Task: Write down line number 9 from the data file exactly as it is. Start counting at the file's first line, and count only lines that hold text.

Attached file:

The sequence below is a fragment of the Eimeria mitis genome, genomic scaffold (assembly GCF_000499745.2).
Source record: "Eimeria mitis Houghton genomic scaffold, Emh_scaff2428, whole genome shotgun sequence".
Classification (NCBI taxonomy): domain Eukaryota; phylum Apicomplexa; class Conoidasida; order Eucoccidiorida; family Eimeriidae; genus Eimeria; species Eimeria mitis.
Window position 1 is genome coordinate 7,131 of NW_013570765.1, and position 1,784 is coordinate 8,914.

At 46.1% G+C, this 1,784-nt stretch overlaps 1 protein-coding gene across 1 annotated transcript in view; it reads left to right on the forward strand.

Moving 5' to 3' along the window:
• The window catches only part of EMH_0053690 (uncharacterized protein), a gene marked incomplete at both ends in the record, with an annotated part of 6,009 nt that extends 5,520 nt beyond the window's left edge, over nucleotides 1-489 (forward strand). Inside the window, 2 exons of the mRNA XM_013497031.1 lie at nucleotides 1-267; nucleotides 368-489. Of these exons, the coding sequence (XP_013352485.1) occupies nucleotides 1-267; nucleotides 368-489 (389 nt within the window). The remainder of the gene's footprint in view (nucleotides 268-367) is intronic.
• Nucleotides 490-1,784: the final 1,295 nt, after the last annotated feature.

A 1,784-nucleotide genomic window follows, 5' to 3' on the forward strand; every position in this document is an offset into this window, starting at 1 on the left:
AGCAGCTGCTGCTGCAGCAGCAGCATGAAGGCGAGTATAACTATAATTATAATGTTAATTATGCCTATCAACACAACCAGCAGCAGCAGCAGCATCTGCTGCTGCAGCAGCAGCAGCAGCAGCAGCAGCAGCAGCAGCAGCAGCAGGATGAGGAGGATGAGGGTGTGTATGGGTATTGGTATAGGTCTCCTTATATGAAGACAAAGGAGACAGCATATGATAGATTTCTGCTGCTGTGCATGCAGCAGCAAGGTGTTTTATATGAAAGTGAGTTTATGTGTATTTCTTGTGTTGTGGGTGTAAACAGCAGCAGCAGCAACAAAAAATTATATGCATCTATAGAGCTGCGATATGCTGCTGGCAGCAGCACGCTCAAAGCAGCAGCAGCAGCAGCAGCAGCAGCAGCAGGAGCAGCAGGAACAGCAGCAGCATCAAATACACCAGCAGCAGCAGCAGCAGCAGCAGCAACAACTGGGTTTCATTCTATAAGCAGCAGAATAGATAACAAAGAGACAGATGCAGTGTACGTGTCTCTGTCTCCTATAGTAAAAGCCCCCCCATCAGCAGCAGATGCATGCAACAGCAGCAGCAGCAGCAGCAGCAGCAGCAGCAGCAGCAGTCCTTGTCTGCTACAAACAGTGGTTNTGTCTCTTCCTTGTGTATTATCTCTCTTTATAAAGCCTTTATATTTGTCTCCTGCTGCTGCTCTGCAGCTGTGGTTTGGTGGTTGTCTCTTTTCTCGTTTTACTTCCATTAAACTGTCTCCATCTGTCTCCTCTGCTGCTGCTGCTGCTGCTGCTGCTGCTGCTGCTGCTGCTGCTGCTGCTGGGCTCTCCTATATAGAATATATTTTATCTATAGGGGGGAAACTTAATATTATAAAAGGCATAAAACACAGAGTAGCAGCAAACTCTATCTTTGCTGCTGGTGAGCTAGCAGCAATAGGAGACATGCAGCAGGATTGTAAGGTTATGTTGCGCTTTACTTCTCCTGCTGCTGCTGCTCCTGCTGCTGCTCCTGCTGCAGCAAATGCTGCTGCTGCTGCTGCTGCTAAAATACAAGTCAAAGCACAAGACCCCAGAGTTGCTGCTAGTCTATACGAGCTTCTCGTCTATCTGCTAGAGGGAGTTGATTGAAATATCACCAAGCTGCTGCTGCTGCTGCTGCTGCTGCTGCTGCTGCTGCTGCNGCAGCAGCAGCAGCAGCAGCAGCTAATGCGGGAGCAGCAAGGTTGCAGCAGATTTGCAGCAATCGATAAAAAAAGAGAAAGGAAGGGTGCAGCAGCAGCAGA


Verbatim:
A 1,784-nucleotide genomic window follows, 5' to 3' on the forward strand; every position in this document is an offset into this window, starting at 1 on the left: